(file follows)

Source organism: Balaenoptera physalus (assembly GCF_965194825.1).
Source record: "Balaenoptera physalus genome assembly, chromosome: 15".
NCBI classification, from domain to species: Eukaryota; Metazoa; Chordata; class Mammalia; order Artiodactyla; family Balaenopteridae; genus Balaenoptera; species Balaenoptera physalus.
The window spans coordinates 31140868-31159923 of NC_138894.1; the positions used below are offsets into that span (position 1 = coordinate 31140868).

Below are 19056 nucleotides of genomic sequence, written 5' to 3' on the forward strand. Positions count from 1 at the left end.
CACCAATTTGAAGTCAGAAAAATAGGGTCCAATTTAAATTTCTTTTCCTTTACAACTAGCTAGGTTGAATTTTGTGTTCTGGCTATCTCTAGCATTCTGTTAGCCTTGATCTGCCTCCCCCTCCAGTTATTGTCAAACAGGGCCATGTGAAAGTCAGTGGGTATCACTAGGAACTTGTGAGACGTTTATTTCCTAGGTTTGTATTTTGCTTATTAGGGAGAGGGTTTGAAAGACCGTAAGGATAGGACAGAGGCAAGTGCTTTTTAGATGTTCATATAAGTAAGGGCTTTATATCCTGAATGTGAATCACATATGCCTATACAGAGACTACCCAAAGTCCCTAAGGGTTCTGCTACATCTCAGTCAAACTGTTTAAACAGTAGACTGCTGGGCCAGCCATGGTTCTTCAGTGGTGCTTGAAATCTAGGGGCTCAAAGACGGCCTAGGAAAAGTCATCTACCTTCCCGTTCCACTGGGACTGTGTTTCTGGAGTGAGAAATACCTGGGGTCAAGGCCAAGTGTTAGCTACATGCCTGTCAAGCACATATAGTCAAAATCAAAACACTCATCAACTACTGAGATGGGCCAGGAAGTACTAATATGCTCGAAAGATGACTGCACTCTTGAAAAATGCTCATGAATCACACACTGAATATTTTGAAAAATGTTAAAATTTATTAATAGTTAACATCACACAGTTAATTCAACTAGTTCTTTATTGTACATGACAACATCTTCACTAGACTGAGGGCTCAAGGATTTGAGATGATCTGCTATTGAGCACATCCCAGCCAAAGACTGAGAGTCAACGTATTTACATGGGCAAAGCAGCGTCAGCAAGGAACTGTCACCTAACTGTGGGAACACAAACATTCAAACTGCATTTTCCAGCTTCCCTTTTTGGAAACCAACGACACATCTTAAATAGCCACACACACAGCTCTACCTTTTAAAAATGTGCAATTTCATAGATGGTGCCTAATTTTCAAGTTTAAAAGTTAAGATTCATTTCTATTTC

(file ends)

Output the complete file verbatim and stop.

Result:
Source organism: Balaenoptera physalus (assembly GCF_965194825.1).
Source record: "Balaenoptera physalus genome assembly, chromosome: 15".
NCBI classification, from domain to species: Eukaryota; Metazoa; Chordata; class Mammalia; order Artiodactyla; family Balaenopteridae; genus Balaenoptera; species Balaenoptera physalus.
The window spans coordinates 31140868-31159923 of NC_138894.1; the positions used below are offsets into that span (position 1 = coordinate 31140868).

Below are 19056 nucleotides of genomic sequence, written 5' to 3' on the forward strand. Positions count from 1 at the left end.
CACCAATTTGAAGTCAGAAAAATAGGGTCCAATTTAAATTTCTTTTCCTTTACAACTAGCTAGGTTGAATTTTGTGTTCTGGCTATCTCTAGCATTCTGTTAGCCTTGATCTGCCTCCCCCTCCAGTTATTGTCAAACAGGGCCATGTGAAAGTCAGTGGGTATCACTAGGAACTTGTGAGACGTTTATTTCCTAGGTTTGTATTTTGCTTATTAGGGAGAGGGTTTGAAAGACCGTAAGGATAGGACAGAGGCAAGTGCTTTTTAGATGTTCATATAAGTAAGGGCTTTATATCCTGAATGTGAATCACATATGCCTATACAGAGACTACCCAAAGTCCCTAAGGGTTCTGCTACATCTCAGTCAAACTGTTTAAACAGTAGACTGCTGGGCCAGCCATGGTTCTTCAGTGGTGCTTGAAATCTAGGGGCTCAAAGACGGCCTAGGAAAAGTCATCTACCTTCCCGTTCCACTGGGACTGTGTTTCTGGAGTGAGAAATACCTGGGGTCAAGGCCAAGTGTTAGCTACATGCCTGTCAAGCACATATAGTCAAAATCAAAACACTCATCAACTACTGAGATGGGCCAGGAAGTACTAATATGCTCGAAAGATGACTGCACTCTTGAAAAATGCTCATGAATCACACACTGAATATTTTGAAAAATGTTAAAATTTATTAATAGTTAACATCACACAGTTAATTCAACTAGTTCTTTATTGTACATGACAACATCTTCACTAGACTGAGGGCTCAAGGATTTGAGATGATCTGCTATTGAGCACATCCCAGCCAAAGACTGAGAGTCAACGTATTTACATGGGCAAAGCAGCGTCAGCAAGGAACTGTCACCTAACTGTGGGAACACAAACATTCAAACTGCATTTTCCAGCTTCCCTTTTTGGAAACCAACGACACATCTTAAATAGCCACACACACAGCTCTACCTTTTAAAAATGTGCAATTTCATAGATGGTGCCTAATTTTCAAGTTTAAAAGTTAAGATTCATTTCTATTTC